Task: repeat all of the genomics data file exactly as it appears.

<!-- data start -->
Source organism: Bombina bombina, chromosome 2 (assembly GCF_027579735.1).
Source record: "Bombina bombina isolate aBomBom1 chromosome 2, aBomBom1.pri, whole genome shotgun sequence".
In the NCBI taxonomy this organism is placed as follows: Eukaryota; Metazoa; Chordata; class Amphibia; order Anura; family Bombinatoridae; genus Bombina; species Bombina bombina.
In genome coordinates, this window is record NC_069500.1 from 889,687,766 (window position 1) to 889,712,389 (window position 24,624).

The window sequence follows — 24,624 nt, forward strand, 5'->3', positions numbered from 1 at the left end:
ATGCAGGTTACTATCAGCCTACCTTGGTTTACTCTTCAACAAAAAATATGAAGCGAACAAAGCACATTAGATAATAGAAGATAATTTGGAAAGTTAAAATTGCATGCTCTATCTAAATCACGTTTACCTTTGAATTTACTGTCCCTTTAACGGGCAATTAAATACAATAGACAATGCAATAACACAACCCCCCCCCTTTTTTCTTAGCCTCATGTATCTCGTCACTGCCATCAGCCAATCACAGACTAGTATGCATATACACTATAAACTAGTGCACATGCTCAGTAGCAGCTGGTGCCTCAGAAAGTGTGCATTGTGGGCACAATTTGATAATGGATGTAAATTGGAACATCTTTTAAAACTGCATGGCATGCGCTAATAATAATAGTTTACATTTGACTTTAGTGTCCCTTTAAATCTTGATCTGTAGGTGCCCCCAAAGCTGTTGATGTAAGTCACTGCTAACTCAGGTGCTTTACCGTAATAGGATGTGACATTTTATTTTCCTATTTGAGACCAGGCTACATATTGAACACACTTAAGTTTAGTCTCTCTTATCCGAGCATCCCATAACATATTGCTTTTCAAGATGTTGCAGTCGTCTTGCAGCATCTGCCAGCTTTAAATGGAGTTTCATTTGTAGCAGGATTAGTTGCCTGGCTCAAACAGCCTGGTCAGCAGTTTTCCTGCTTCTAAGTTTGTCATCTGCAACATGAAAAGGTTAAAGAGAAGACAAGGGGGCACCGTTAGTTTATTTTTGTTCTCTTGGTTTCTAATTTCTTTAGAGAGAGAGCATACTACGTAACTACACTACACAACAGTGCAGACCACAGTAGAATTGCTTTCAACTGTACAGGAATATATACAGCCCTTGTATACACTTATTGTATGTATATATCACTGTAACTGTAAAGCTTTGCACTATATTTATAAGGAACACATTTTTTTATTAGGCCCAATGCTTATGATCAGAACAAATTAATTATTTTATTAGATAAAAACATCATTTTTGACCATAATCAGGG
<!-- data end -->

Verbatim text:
Source organism: Bombina bombina, chromosome 2 (assembly GCF_027579735.1).
Source record: "Bombina bombina isolate aBomBom1 chromosome 2, aBomBom1.pri, whole genome shotgun sequence".
In the NCBI taxonomy this organism is placed as follows: Eukaryota; Metazoa; Chordata; class Amphibia; order Anura; family Bombinatoridae; genus Bombina; species Bombina bombina.
In genome coordinates, this window is record NC_069500.1 from 889,687,766 (window position 1) to 889,712,389 (window position 24,624).

The window sequence follows — 24,624 nt, forward strand, 5'->3', positions numbered from 1 at the left end:
ATGCAGGTTACTATCAGCCTACCTTGGTTTACTCTTCAACAAAAAATATGAAGCGAACAAAGCACATTAGATAATAGAAGATAATTTGGAAAGTTAAAATTGCATGCTCTATCTAAATCACGTTTACCTTTGAATTTACTGTCCCTTTAACGGGCAATTAAATACAATAGACAATGCAATAACACAACCCCCCCCCTTTTTTCTTAGCCTCATGTATCTCGTCACTGCCATCAGCCAATCACAGACTAGTATGCATATACACTATAAACTAGTGCACATGCTCAGTAGCAGCTGGTGCCTCAGAAAGTGTGCATTGTGGGCACAATTTGATAATGGATGTAAATTGGAACATCTTTTAAAACTGCATGGCATGCGCTAATAATAATAGTTTACATTTGACTTTAGTGTCCCTTTAAATCTTGATCTGTAGGTGCCCCCAAAGCTGTTGATGTAAGTCACTGCTAACTCAGGTGCTTTACCGTAATAGGATGTGACATTTTATTTTCCTATTTGAGACCAGGCTACATATTGAACACACTTAAGTTTAGTCTCTCTTATCCGAGCATCCCATAACATATTGCTTTTCAAGATGTTGCAGTCGTCTTGCAGCATCTGCCAGCTTTAAATGGAGTTTCATTTGTAGCAGGATTAGTTGCCTGGCTCAAACAGCCTGGTCAGCAGTTTTCCTGCTTCTAAGTTTGTCATCTGCAACATGAAAAGGTTAAAGAGAAGACAAGGGGGCACCGTTAGTTTATTTTTGTTCTCTTGGTTTCTAATTTCTTTAGAGAGAGAGCATACTACGTAACTACACTACACAACAGTGCAGACCACAGTAGAATTGCTTTCAACTGTACAGGAATATATACAGCCCTTGTATACACTTATTGTATGTATATATCACTGTAACTGTAAAGCTTTGCACTATATTTATAAGGAACACATTTTTTTATTAGGCCCAATGCTTATGATCAGAACAAATTAATTATTTTATTAGATAAAAACATCATTTTTGACCATAATCAGGG